Daniel Steegmann Mangrané. A Leaf-Shaped Animal Dr...

Daniel Steegmann Mangrané. A Leaf-Shaped Animal Draws The Hand

The soft and tender touch of the monographic exhibition “A Leaf-Shaped Animal Draws The Hand” by the artist Daniel Steegmann Mangrané (Barcelona, 1977) distinctly changes the usual cold atmosphere of Shed of the Hangar Bicocca, transforming it into the lighter, brighter and more sweet. The light allowed into the building for the first time, as well as the wings of impalpable white fabric, placed centrally, resembling membranes, distinctly redefine industrial spaces. As the artist explains, telling about the site-specific concept designed for the Milanese gallery “I was concerned with how to transform this space into a kinder one, as it seemed almost aggressive for its industrial geometries, and how to take it to a more human level”.

By wrapping ourselves in the pleasures of the symbolic “quilt” from the world of nature and in the context of organically organized pastel spaces, the exhibition develops the artistic discourse from the 1960s concerning the ontology of a work of art and the necessity and will of its sensual perception. Other points of interest include the anthropological theory of Amerindian perspectivism, and the organic modernism of Alvar Aalto.

The exhibition opened September 12, curated by Lucia Aspesi and Fiammetta Griccoli, is Daniel Steegmann Mangrané’s first solo show in an Italian institution. To our delight it turns out to be the largest ever dedicated to this artist. It is composed of over twenty works produced since 1998, including design, sculpture, virtual reality, botany and oleaography. The artist perceives exhibition spaces as a field of experimentation, which approach derives from Brazilian Neo-Concretism, located at the base of his work. This interactive orientation makes the exhibition entertaining, enjoyable and accessible for all potential types of the public, involving perception at various levels. Although sensory experiments play an important role, they are not the most important. The exhibition remains surprising mainly at the conceptual level. The number of complex, internally connected approaches expands along the artist’s declaration: “Blending the inside and the outside of an exhibition is one of the first duties of art: the museum space can no longer be a space for the accumulation of artifacts, isolated and protected from the outside world, but must become a place where our relationship with objects and reality is reconfigured “.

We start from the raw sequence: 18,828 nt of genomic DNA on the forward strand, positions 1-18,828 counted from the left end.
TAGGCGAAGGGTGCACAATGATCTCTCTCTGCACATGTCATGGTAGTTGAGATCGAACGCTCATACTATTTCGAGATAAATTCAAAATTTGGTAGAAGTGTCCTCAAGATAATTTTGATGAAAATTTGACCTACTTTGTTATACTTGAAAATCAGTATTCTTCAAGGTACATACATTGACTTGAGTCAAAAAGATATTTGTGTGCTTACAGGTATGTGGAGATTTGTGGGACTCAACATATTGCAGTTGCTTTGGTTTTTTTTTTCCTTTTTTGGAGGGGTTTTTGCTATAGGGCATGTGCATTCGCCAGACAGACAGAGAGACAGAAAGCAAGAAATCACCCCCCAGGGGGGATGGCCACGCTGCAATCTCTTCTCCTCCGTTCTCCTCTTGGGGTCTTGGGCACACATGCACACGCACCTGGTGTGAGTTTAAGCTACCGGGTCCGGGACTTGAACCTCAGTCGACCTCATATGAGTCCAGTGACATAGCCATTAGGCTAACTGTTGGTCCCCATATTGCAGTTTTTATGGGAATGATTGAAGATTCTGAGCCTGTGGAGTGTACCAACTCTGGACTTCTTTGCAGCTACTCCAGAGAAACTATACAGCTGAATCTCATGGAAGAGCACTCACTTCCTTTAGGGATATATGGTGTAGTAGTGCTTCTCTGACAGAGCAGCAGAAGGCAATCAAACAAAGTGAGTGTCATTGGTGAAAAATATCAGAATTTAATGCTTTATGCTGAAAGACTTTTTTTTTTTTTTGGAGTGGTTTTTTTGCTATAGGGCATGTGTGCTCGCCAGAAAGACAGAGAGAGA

During his artistic education, Daniel Steegmann Mangrané was fascinated by the works of Lygia Clark and Hélio Oiticica, representatives of Brazilian Neo-Concretism. The movement started in Rio de Janeiro in the fifties and sixties, with artists including Alfredo Volpi, Lygia Pape, Amílcar de Castro, Cildo Meireles, Oscar Niemeyer, Lina Bo Bardi and Paulo Mendes da Rocha. Having learned and admired the views that emphasized approximation between the world of art and life, in other words, which made art more democratic, Steegmann Mangrané began to create his own tailor-made artistic adventure. Neo-Concretism approach concerns the question of the close relationship between the body of the viewer and the work of art that seeks to stimulate the senses. Like “Oranges Oranges”, the orange-colored chromatic experience, planned in the cube of which the ceiling and transparent walls consist of a photographic filter. The artist, letting us enter and taste the orange juice, at the same time investigates the question of the boundary of perception. Coming out of space, in the intensity dependent on the time spent inside, the usual vision momentarily transforms, and the external environment turns blue.

The examples of Neo-Concretism are the paintings of Hélio Oiticica suspended freely in space, until the viewer puts himself in the desired position to be able to perceive them. The shapes and colors “escape” from the view, from the regular form of the picture. As from Amerindian perspectivism by Eduardo Viveiros de Castro and Tânia Stolze Lima “if in the Western ontological thinking, nature represents the common context, within which every element of connotation differentiates itself, according to Amerindian cosmology the aspect that unites all living beings is humanity”. (exhibition catalog)